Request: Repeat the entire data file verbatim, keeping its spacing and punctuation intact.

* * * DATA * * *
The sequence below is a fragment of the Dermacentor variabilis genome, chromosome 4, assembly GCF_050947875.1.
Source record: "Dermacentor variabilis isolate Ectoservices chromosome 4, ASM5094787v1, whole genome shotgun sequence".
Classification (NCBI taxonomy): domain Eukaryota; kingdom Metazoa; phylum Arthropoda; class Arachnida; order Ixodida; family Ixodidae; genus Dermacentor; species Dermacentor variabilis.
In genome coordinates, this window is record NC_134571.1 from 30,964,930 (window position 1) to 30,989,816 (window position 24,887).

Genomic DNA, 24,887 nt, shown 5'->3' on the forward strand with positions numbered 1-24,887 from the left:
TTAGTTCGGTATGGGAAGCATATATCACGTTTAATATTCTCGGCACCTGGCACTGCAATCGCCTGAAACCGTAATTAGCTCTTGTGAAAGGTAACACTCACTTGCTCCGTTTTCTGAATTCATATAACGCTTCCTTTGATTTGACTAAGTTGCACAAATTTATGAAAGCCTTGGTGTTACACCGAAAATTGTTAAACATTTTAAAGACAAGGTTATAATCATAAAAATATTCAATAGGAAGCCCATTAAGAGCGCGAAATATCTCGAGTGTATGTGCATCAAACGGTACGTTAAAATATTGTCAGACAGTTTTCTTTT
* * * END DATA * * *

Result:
The sequence below is a fragment of the Dermacentor variabilis genome, chromosome 4, assembly GCF_050947875.1.
Source record: "Dermacentor variabilis isolate Ectoservices chromosome 4, ASM5094787v1, whole genome shotgun sequence".
Classification (NCBI taxonomy): domain Eukaryota; kingdom Metazoa; phylum Arthropoda; class Arachnida; order Ixodida; family Ixodidae; genus Dermacentor; species Dermacentor variabilis.
In genome coordinates, this window is record NC_134571.1 from 30,964,930 (window position 1) to 30,989,816 (window position 24,887).

Genomic DNA, 24,887 nt, shown 5'->3' on the forward strand with positions numbered 1-24,887 from the left:
TTAGTTCGGTATGGGAAGCATATATCACGTTTAATATTCTCGGCACCTGGCACTGCAATCGCCTGAAACCGTAATTAGCTCTTGTGAAAGGTAACACTCACTTGCTCCGTTTTCTGAATTCATATAACGCTTCCTTTGATTTGACTAAGTTGCACAAATTTATGAAAGCCTTGGTGTTACACCGAAAATTGTTAAACATTTTAAAGACAAGGTTATAATCATAAAAATATTCAATAGGAAGCCCATTAAGAGCGCGAAATATCTCGAGTGTATGTGCATCAAACGGTACGTTAAAATATTGTCAGACAGTTTTCTTTT